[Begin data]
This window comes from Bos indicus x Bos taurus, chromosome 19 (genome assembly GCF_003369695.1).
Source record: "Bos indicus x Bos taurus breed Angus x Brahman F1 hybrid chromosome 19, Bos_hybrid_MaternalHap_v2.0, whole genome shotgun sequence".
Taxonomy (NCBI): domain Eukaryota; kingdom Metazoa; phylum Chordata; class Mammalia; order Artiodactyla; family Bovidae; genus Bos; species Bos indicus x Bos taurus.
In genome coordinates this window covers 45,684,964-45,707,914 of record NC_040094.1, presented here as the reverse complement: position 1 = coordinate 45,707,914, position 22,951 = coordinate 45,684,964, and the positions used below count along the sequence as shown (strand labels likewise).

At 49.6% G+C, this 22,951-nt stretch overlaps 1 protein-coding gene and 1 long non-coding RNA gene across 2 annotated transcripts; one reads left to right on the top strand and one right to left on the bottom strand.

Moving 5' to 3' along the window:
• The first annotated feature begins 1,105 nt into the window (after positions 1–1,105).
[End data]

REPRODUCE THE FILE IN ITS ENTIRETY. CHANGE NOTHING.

This window comes from Bos indicus x Bos taurus, chromosome 19 (genome assembly GCF_003369695.1).
Source record: "Bos indicus x Bos taurus breed Angus x Brahman F1 hybrid chromosome 19, Bos_hybrid_MaternalHap_v2.0, whole genome shotgun sequence".
Taxonomy (NCBI): domain Eukaryota; kingdom Metazoa; phylum Chordata; class Mammalia; order Artiodactyla; family Bovidae; genus Bos; species Bos indicus x Bos taurus.
In genome coordinates this window covers 45,684,964-45,707,914 of record NC_040094.1, presented here as the reverse complement: position 1 = coordinate 45,707,914, position 22,951 = coordinate 45,684,964, and the positions used below count along the sequence as shown (strand labels likewise).

At 49.6% G+C, this 22,951-nt stretch overlaps 1 protein-coding gene and 1 long non-coding RNA gene across 2 annotated transcripts; one reads left to right on the top strand and one right to left on the bottom strand.

Moving 5' to 3' along the window:
• The first annotated feature begins 1,105 nt into the window (after positions 1–1,105).